Stories of major tech companies starting out in garages and dorm rooms are almost cliché now. These tales paint a picture of nerdy visionaries slaving away in front of blinking screens, living off pizza, and creating the technologies we now can’t live without. It can be difficult to imagine a world without a high-powered computer in your pocket, even for those of us who lived through it. But the history of computing reaches much farther back in time than these legends might lead us to believe. In The Computer Book, Simson L. Garfinkel and Rachel H. Grunspan trace the development of computers from the Sumerian abacus in 2500 BCE through the modern era and into the speculative future. Many of the stops along the way may surprise readers, such as the Mechanical Turk, whereas others, such as Boolean logic, seem so obvious that it’s hard to remember that they required invention. Many developments appear in the chronology much earlier than expected, such as an 1843 fax machine patent. In this excerpt, three milestones are highlighted: the Jacquard loom, the trackball, and social media’s role in the Arab Spring. Each of these milestones suggests possibilities beyond its original use and indicates ways that computers have become integrated into society. Garfinkel and Grunspan’s long view emphasizes how innovations built upon one another, particularly through open systems that allowed for improvisation and experimentation. It is through this innovation and exchange of information that the next generation of homegrown technologies will sprout from garages and dorm rooms around the world.
1801: The Jacquard Loom
Joseph-Marie Jacquard (1752–1834)
In 1801, French weaver Joseph-Marie Jacquard invented a way to accelerate and simplify the time-consuming, complex task of weaving fabric. His technique was the conceptual precursor to binary logic and programming that exists today.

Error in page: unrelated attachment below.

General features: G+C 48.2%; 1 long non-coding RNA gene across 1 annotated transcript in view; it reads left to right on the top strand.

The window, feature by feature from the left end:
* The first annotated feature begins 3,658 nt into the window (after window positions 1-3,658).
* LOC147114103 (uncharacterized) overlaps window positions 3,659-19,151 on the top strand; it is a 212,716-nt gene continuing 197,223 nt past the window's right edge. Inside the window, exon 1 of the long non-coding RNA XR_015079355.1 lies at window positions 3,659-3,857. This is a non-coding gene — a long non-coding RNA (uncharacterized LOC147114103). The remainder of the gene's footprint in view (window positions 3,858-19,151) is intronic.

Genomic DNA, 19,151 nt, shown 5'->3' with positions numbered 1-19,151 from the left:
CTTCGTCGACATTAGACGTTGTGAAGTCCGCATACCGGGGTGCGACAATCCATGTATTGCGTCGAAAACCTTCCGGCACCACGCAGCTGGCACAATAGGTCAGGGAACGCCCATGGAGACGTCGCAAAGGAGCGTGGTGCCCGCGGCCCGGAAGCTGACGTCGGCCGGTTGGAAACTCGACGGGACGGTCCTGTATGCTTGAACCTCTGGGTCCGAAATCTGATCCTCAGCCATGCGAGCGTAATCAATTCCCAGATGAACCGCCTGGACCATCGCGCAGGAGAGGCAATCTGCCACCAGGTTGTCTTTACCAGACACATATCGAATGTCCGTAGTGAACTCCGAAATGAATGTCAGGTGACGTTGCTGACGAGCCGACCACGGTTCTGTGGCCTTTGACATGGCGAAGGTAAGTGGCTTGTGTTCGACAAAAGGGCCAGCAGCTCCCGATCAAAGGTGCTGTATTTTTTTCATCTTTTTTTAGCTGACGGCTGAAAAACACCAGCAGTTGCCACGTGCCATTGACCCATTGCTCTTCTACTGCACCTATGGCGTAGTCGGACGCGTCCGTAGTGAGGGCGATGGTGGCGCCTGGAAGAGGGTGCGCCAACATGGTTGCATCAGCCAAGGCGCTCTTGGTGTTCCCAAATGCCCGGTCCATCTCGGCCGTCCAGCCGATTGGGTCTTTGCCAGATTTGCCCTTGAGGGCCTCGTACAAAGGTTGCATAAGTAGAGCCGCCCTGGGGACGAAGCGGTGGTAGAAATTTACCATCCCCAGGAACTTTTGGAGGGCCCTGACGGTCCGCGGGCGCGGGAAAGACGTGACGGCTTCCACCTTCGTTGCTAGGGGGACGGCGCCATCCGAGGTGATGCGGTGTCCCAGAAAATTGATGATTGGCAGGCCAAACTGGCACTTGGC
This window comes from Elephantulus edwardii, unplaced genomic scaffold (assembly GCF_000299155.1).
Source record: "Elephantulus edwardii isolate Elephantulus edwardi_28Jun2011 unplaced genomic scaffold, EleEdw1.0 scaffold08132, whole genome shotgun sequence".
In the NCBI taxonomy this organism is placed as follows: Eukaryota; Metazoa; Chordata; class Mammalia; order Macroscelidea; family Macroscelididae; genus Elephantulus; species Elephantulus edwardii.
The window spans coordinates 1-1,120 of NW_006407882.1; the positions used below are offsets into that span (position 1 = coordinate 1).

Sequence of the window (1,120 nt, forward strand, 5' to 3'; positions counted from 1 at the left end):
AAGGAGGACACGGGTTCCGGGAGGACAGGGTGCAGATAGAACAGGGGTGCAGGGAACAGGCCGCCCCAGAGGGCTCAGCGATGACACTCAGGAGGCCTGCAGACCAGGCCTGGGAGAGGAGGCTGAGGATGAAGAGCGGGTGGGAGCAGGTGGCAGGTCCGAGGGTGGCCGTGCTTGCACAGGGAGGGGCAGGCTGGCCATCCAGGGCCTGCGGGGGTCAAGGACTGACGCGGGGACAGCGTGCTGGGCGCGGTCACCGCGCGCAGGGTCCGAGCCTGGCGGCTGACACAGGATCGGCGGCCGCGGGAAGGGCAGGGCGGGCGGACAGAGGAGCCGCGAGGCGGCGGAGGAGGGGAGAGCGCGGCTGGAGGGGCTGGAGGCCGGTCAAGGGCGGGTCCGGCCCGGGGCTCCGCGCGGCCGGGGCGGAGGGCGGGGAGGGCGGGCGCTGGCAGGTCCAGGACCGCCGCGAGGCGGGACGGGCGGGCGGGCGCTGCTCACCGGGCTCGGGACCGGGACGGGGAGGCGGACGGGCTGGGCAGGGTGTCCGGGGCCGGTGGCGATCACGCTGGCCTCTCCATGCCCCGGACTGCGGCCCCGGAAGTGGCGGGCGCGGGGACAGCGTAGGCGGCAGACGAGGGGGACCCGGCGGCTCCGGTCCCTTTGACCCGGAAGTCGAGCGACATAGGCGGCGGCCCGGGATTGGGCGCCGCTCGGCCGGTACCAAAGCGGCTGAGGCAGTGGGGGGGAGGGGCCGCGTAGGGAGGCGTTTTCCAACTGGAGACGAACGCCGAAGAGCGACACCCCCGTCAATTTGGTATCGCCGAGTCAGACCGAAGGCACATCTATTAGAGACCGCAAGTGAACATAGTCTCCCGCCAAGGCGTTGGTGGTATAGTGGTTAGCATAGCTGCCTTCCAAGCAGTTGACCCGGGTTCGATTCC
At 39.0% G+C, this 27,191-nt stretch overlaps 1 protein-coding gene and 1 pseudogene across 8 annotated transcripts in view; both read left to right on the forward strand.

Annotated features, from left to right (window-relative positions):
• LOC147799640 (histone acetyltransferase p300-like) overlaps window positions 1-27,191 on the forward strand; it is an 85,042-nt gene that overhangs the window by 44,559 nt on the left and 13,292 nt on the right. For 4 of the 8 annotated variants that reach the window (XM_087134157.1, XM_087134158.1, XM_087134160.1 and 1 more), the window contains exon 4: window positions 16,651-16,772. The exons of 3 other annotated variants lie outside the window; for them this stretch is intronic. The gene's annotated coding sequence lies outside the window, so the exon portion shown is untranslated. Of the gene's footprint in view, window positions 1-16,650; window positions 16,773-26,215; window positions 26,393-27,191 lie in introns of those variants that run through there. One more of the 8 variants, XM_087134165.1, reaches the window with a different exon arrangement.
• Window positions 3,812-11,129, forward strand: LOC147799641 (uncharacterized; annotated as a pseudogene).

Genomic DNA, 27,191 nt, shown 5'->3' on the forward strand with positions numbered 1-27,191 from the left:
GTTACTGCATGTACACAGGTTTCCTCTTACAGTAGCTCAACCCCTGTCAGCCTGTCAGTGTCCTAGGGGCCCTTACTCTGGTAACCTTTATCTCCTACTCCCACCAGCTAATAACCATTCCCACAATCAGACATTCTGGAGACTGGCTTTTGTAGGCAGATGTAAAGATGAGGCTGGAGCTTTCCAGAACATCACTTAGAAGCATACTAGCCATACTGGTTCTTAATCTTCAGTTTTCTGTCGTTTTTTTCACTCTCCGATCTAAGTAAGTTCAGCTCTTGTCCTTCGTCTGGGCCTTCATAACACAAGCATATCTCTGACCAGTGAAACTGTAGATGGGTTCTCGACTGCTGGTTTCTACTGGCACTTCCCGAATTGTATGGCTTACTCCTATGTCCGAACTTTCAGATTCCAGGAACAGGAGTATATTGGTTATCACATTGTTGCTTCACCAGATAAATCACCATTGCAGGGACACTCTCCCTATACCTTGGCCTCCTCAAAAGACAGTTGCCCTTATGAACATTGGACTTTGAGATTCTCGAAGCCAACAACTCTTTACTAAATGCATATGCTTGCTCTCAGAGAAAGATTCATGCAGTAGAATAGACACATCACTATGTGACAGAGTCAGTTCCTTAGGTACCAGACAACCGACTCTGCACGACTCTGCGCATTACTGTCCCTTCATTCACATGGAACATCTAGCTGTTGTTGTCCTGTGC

Although looms of the 18th century could create complex patterns, doing so was an entirely manual affair, requiring an extraordinary amount of time, constant vigilance to avoid mistakes, and skilled hands—especially with intricate fabric patterns such as damask and brocade. Jacquard realized that despite the complexity of a pattern, the act of weaving was a repetitive process that could be carried out mechanically. His invention used a series of cards laced together in a continuous chain, with a row on each card where holes could be punched, corresponding with one row of the fabric pattern. Some cards had holes in the specified position, while others did not. Essentially, the punched cards were a control mechanism that contained data—like binary 0s and 1s—that directed a sequence of actions, in this case how a loom could be mechanized to weave a repeating pattern. A hole would cause a corresponding thread to be raised, while no hole would cause the thread to be lowered. The actual mechanism involved a rod that would either travel through the hole or be stopped by the card; each rod was linked to a hook, and together they formed the harness that controlled the position of the threads. After the threads were raised or lowered, the shuttle holding another roll of thread would zip from one side of the loom to the other, completing the weave. Then the rods in the holes would retract, the card would advance, and the process would start over again.